I didn’t know what to expect from A Canticle for Leibowitz, because despite being aware of its classic status, nothing that I read about it really prepared me for it. So I’m going to try to leave you with a clear (but spoiler-free) idea of what this book is about so you will be encouraged to dive into it. It is deservedly a classic, eminently accessible, and very interesting. If you’re one of those people who shy away from science fiction because you’re not that into “spaceships and ray guns,” this is a book that might make you reconsider that conception of the genre label.
Loosely put, this is three related vignettes that together form a post-apocalyptic novel. It reminds me a bit of The Dying Earth in its setting, but with the resurgence of science (as opposed to the rise of magic) as the main conceit. Walter M. Miller seizes on the idea that, as they did during the so-called Dark Ages, monasteries preserved a great many works of literature and philosophy during widespread periods of illiteracy—this time during the centuries following a nuclear winter. Humanity, somewhat and occasionally mutated, is spreading across the world again, but rediscovering literacy and technology is low on the list.
Miller’s proposition is basically that our ancestral tendency towards tribalism does not disappear as we advance technology. It is what sets off the conflagration, impedes rediscovery of science afterwards, and indeed, contributes to a second apocalypse a mere 1500 years after the first. So it goes.
Within the stories, then, Miller explores the tension between our curiosity, our need to discover, and our ability to fuck it up. There are characters who favour rediscovery and reinvention, and there are characters who urge more caution. Of course, one of the tragedies of such disasters is that the imperfect retention of information means it isn’t always clear what caused the apocalypse. It is interesting to see how Miller allows legends of the nuclear war filter down to these descendants, as seen most obviously in the canonization of the eponymous Leibowitz.
“Fiat Homo,” the first novella, is largely about the state of life at this point after the apocalypse. Miller points to signs of nuclear winter—the main character discovers a fallout shelter. One of the recurring themes here is the inexorable passage of time: Francis spends years as a novice, enduring numerous vigils; thereafter he spends fifteen years toiling on his reproduction of the blueprints; his colleague monk spends a lifetime working towards restoring a few pages of damaged manuscripts. Progress at the monastery comes not in months or years but in decades and centuries, a microcosm of how progress happens in human society at large.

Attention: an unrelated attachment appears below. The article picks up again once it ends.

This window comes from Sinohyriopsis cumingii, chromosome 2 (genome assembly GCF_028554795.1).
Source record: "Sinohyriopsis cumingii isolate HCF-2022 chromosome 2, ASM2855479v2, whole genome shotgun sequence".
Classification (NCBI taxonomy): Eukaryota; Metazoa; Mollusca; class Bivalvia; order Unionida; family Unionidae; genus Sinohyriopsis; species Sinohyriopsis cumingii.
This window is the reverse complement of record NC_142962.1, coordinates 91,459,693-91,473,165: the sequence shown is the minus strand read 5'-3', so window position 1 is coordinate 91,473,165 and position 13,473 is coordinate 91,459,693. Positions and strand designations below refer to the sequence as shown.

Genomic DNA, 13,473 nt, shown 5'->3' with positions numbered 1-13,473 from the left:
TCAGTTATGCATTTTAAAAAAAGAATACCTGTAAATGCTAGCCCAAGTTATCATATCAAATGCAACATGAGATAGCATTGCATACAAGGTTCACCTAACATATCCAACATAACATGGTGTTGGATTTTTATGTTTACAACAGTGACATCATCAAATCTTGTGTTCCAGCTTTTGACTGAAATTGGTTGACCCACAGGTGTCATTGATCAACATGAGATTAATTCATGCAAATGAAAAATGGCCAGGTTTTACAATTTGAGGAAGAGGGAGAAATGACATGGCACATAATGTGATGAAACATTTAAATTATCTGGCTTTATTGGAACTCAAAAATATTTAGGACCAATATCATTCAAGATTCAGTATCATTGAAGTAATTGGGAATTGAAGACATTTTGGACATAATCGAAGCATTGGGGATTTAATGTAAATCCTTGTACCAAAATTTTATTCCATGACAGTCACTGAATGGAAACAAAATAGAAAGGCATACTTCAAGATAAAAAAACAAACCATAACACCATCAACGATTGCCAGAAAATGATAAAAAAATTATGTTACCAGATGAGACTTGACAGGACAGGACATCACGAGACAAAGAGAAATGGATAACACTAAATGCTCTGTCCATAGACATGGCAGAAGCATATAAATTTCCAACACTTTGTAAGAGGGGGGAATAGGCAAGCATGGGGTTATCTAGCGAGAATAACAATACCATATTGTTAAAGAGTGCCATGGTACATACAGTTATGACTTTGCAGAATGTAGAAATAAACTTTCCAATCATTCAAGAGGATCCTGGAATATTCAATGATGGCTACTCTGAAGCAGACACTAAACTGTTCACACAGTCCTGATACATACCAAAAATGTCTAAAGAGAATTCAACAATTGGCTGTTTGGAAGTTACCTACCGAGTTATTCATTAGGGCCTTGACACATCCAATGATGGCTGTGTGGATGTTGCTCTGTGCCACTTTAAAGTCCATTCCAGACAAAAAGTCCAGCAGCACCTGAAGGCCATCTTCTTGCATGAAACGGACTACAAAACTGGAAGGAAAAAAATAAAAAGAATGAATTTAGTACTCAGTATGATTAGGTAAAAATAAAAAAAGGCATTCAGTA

Of course, not everyone would agree that more technology is progressive or a good thing. Miller entertains this argument in “Fiat Lux.” Set five hundred years after the events of the first novella, this story takes place in the same monastery. The surrounding countryside is more formally organized, if not more civilized, and finally there are some outside scholars attempting to rediscovery what was lost. This leads to political tension, as well as hints at religious and philosophical quandaries. I loved when the visiting scholar gives a little lecture to the monks, who are totally fine with the science stuff, and when one of the monks suggestions a Darwin-style theory of evolution of humans, the scholar gives the equivalent of a snort—like it’s just that unreasonable.
That’s something I wasn’t expecting: the keen humour. For some reason, maybe the dour cover or the mis-remembered reviews I’d long ago, I was expecting something much more sombre. And while there are the more conventional moments where Miller asks us to consider the insanity of nuclear warfare, he also displays a sense of compassion and wit that nicely balances the macabre plot. This is especially true in the final novella, “Fiat Voluntas Tua.” Even as nuclear war looms on the horizon again, and as people voluntary euthanize themselves because of overexposure to radiation, we have a fiery fightin’ priest who takes issue with these ideas. It is a very lively way to confront the idea that our history is, alas, cyclical: as Head Six says on Battlestar Galactica, all this has happened before, and all of it will happen again.
A Canticle for Leibowitz also reminds me of Always Coming Home. While Le Guin’s fascinating and unconventional book is a more utopian conception of a “less progressive” but happier world, Miller’s novel touches on similar themes but with less optimism. Almost Vonnegutian in temperament, if not in delivery, Miller makes the case that we are inherently flawed, à la Hobbes. Is that enough name-dropping for you?
This is a great book. It’s not just a classic of science fiction; it is a great book, full stop. And it’s short. It’s easy to follow, despite being set in the far future after our cultures have disintegrated. There are moments that might truly be considered “downers,” including perhaps the ending (that depends, I suppose, on your perspective). But it’s such a beautifully written and considered work that even such cynicism gives way to glimmers of hope. That is to say, Miller might admit to the faults of our species, but even he sees the potential for redemption within the hopes, dreams, and actions of a brave few. It is these, I suppose, who we call saints.